Beware of Easy Answers to the 'Who Dropped the Ball?' Question

Discussion of the Boston bombing case is now into full 20-20 hindsight mode trying to figure out why we did not prevent Tamerlan Tsarnaev from executing the attack when the government had been alerted to his potential radicalization two years ago. There are probably important policy lessons to be learned from this incident -- but it is far too easy for politicians and commentators to lay blame on keystone cops who shirked their responsibilities and bureaucrats who refused to share information with each other.

The reality is that an intelligence-based watch listing system is exceptionally difficult to run, seamless integration of multiple databases is unachievable, and our historical deep-rooted commitment to a free society with limited government powers makes 100 percent police-state like precision in terrorism prevention virtually impossible.

Critics of the government's handling of this case -- many of whom are not privy to all the facts about what the government has done or failed to do (which is my situation as well) -- are claiming that after the Russians tipped us off that Tamerlan might be an extremist, the government should have been tracking his every movement for two years and been able to thwart this plot. At the very least, they say, we should have started paying much closer attention to him after he traveled to Russia in 2012 and returned about nine months ago.

Let's examine this argument one piece at a time. The first issue involves how we put individuals on watch lists and what we are able to do one they are on such a list. An inquiry from a foreign government about a potential extremist inside the United States is certainly worthy of close law enforcement scrutiny. But we should keep in mind that many governments around the world may have ulterior motives in bringing information about someone to our attention. For example, before the civil war broke out in Syria, the Assad government may well have identified persons raising money for Syrian opposition groups living in the U.S. as "extremists" -- not to protect us -- but for their own political purpose.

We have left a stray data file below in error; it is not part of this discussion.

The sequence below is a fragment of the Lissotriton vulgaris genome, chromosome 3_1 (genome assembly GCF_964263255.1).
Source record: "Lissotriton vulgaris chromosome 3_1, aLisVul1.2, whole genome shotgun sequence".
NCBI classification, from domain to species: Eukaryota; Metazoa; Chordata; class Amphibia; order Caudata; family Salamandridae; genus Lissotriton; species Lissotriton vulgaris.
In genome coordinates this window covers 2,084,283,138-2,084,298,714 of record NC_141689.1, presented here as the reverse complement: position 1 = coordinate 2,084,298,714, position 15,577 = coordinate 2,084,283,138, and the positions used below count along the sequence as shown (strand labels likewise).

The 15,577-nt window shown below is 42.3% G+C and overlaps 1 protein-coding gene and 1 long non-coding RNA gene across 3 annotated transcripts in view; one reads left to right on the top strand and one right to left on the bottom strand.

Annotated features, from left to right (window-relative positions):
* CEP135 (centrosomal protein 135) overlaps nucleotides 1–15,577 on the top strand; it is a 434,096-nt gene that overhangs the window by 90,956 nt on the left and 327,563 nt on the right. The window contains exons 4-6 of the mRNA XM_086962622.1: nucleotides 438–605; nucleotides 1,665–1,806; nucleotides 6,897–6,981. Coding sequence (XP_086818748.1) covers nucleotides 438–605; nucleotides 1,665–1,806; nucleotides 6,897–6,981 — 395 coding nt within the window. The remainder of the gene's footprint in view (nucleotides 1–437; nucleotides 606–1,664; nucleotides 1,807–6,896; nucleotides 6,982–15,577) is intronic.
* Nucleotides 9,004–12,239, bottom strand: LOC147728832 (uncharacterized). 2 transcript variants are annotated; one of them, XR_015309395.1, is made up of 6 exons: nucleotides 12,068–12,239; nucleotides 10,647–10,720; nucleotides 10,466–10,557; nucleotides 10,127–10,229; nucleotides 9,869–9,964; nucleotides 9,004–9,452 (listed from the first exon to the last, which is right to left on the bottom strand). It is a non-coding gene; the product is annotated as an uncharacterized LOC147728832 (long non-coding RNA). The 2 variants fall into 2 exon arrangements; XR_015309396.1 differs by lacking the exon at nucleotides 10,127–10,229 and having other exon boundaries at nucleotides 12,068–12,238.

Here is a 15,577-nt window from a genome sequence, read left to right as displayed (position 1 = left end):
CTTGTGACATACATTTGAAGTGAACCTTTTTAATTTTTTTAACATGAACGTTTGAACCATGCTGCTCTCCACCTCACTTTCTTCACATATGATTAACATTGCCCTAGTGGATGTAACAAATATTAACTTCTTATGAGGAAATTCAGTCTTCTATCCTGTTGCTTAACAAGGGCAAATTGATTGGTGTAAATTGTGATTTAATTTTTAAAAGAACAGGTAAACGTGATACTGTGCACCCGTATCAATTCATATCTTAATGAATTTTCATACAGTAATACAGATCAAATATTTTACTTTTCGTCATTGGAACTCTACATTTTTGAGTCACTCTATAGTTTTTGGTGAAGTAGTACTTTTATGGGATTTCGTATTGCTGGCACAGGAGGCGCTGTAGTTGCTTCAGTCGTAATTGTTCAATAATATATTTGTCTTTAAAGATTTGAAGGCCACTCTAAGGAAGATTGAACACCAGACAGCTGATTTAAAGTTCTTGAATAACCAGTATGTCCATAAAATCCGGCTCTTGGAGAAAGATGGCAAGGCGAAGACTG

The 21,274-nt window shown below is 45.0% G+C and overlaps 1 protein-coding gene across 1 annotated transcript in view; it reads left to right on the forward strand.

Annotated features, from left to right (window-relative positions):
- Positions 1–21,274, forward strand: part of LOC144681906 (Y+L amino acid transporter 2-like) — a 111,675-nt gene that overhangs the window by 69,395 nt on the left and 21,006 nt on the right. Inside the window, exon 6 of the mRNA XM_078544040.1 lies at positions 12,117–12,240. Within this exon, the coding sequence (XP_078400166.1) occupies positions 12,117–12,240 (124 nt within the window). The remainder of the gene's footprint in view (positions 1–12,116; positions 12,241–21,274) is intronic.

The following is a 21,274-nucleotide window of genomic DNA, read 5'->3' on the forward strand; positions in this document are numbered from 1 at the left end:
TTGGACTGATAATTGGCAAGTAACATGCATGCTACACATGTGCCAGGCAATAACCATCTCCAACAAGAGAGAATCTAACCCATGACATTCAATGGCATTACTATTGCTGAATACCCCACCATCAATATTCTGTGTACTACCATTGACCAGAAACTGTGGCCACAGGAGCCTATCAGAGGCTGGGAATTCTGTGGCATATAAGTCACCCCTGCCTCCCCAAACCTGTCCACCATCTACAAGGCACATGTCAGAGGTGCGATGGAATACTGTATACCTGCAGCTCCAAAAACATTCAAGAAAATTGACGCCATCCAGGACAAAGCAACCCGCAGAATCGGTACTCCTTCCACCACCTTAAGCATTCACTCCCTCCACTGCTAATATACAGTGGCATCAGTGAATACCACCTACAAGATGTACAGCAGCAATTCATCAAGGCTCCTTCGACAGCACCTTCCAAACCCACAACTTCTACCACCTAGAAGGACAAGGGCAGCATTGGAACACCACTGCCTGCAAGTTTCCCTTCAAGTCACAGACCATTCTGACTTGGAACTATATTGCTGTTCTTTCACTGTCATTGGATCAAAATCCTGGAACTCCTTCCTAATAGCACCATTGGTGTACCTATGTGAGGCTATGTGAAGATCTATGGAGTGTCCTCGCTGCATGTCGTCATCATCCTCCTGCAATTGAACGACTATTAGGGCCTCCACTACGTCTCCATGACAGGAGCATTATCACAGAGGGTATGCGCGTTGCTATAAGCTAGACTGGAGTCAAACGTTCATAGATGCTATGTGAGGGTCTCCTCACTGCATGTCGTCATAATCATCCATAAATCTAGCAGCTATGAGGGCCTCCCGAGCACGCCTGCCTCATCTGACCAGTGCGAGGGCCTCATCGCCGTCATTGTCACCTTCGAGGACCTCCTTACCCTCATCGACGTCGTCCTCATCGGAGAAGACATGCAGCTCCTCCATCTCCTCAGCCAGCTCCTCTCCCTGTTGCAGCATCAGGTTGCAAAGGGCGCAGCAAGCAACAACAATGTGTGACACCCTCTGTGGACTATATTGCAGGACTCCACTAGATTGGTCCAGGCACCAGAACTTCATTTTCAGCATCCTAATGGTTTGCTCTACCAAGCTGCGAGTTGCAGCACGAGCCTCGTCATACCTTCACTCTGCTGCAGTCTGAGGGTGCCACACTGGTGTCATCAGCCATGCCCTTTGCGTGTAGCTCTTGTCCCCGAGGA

Nonetheless, in the Tsarnaev case, the Attorney General guidelines for national security investigations would allow a "preliminary investigation" to be opened based on the information we received from Russia. This threshold allows the FBI to use almost all investigative techniques other than those that require a warrant. This is what the FBI did: interviewing the subject and family members, and checking databases, on-line activities, travel records, associations, and the like.

Some have asked why a FISA warrant was not sought to collect more intelligence -- but the answer is that without evidence that Tsarnaev was an agent of a foreign power or associated with a terrorist organization, neither the Justice Department nor the FISA court would have approved such a warrant. The key question for us is whether we want to give the government power to obtain a warrant when such evidence is lacking? Do we want to live in a society where electronic surveillance may be conducted based on the ideas or religious practices engaged in by a citizen or lawful resident alien? In making this assessment, we have to understand that if the government can spy on its citizens based on ideas rather than conduct -- it will seek information not only on followers of al Qaeda-styled Islam, but other ideas as well such as an enthusiasm for stockpiling weapons, criticism of global capitalism, opponents of U.S. foreign policy, and on and on.